from Flower of the Pacific
the small front garden, she closed the gate, leaving the noisy bustle
of the street beyond the wall. She hurried up the curving rock pathway,
kicked off her shoes and went to her tiny room. She splashed her face
with the tepid water her aunts had put in the washbowl and tucked a stray
strand of hair back into her bun. It was customary for her, like the
rest of the family, to make a polite report to her grandmother each evening
when she returned. Tonight she'd stopped at one of the market stalls
on the way home and purchased some of the tiny oranges from the southern
regions. She was sure her grandmother would approve. Iris stepped out
of her street clothes and donned a kimono. Again, Oba-a-san, Grandmother,
should approve. Anything to make things go more smoothly...to ease the
tension that was tightening her stomach. It must be the heat.
strangely quiet as Iris hurried down the short corridor to the main room
where her grandmother presided. She kneeled and quietly pushed aside
the paper screen, the way she'd been taught. An ominously silent gathering
greeted her as she bowed her head.
was seated on her customary cushion. Sitting to her right was a guest,
dressed immaculately in an olive green uniform and a soft-billed cap with
a leather chin strap. Sitting stiffly in the place of honor, he seemed
filled with an importance out of proportion to his slight stature. He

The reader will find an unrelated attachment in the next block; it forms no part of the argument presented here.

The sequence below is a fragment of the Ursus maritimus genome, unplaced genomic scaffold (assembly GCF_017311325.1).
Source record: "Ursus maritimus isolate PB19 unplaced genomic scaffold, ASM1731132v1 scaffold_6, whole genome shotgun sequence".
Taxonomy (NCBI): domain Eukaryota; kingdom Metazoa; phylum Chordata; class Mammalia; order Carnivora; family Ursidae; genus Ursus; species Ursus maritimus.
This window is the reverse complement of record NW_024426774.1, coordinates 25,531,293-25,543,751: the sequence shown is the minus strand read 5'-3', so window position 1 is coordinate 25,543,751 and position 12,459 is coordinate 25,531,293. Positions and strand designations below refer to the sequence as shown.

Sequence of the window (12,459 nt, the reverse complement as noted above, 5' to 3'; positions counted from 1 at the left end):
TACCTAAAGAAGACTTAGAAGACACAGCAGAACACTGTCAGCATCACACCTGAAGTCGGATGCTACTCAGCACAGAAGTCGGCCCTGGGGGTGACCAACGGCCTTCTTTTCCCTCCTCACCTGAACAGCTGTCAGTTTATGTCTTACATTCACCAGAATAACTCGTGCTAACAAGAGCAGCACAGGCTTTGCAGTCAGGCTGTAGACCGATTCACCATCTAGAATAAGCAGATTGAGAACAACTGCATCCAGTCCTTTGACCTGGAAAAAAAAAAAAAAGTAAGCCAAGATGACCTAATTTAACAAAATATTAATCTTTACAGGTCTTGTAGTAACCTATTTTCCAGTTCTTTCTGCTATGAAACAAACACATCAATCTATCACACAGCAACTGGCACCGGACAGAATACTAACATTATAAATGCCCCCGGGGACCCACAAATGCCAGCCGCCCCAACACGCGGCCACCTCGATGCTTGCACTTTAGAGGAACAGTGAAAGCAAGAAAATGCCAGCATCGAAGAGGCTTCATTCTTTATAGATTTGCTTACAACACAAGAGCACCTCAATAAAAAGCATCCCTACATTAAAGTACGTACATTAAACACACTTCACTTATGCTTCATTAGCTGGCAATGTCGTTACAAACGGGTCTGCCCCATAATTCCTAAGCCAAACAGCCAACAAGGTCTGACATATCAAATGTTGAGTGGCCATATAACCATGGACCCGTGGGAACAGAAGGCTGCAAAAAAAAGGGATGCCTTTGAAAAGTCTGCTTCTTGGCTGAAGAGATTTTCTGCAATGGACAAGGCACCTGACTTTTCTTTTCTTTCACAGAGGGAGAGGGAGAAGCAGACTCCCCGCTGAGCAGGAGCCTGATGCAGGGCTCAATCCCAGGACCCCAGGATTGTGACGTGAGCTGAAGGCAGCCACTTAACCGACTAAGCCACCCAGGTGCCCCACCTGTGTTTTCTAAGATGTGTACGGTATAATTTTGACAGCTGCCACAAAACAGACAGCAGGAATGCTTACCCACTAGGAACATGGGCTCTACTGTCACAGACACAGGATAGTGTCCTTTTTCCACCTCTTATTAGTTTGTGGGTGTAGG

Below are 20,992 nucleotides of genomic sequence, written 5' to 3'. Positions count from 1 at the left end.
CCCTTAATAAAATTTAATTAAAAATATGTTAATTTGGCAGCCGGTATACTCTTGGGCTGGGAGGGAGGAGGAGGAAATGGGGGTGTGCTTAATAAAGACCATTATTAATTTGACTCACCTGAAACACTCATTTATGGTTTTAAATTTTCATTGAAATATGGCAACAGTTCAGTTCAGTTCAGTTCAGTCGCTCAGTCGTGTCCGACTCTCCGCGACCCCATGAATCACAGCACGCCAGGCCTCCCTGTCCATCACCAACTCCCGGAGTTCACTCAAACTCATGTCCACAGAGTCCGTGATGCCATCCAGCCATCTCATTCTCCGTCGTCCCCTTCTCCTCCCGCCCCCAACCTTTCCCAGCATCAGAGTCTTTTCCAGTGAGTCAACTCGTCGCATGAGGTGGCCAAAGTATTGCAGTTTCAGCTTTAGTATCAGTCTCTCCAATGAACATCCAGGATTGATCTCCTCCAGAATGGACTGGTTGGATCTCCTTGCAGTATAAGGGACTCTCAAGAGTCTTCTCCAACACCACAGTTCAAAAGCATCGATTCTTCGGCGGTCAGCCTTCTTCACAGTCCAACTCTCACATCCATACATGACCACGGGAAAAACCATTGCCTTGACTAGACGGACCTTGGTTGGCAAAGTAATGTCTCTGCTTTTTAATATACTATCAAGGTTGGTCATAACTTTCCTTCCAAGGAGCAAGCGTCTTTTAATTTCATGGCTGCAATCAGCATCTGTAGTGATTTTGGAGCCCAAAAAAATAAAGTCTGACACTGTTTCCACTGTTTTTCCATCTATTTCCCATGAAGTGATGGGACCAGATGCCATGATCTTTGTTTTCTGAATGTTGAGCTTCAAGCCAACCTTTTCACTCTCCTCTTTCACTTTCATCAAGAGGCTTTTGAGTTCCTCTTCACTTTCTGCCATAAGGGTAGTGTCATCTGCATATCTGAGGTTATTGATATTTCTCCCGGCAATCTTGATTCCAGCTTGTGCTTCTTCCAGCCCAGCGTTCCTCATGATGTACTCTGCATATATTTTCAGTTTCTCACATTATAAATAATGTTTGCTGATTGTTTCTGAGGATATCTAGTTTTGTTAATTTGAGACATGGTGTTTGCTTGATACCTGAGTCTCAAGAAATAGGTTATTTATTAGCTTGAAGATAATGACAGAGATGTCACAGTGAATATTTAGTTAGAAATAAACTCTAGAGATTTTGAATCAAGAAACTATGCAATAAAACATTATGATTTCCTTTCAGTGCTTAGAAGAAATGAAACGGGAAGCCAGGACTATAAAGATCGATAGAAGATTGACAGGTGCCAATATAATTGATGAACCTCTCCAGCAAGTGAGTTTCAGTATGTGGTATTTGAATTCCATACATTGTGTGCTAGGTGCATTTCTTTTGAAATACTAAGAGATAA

was flanked by her two uncles, their faces masks of indifference. The
children sat strangely quiet at the back of the room with their mothers.
Even the baby, little Kibo, normally quite active, was sitting quietly
on a pillow, seriously gumming a knotted cloth.
then moved toward her grandmother. "I brought you some oranges from
the market, Honored Grandmother," she said in her halting Japanese.
at the stranger and thought she saw a glimmer of approval in the tiny
eyes set in his masklike face. Something was wrong, and she sensed that
somehow she'd just made it a little bit better. Her grandmother's eyes
remained cold. Iris finally remembered to bow low to her grandmother,
to each of her uncles, and then to the stranger. Uncle Anami almost smiled.
Grandmother noticeably softened.
guest has come to talk to you," Uncle Anami said slowly, so that
she could understand. He turned to the officious man. "Sergeant
Ito, may I present the daughter of my brother, Chosu." Iris chafed
at the idea that she was so insignificant that he didn't deign even to
mention her name. However, she bowed politely.
Ito merely nodded. He did not waste his time with the customary Japanese
formalities. "I understand you were born in the United States?"
he asked, with her uncle translating.
Sergeant Ito," Iris answered politely. Who was this man, she wondered,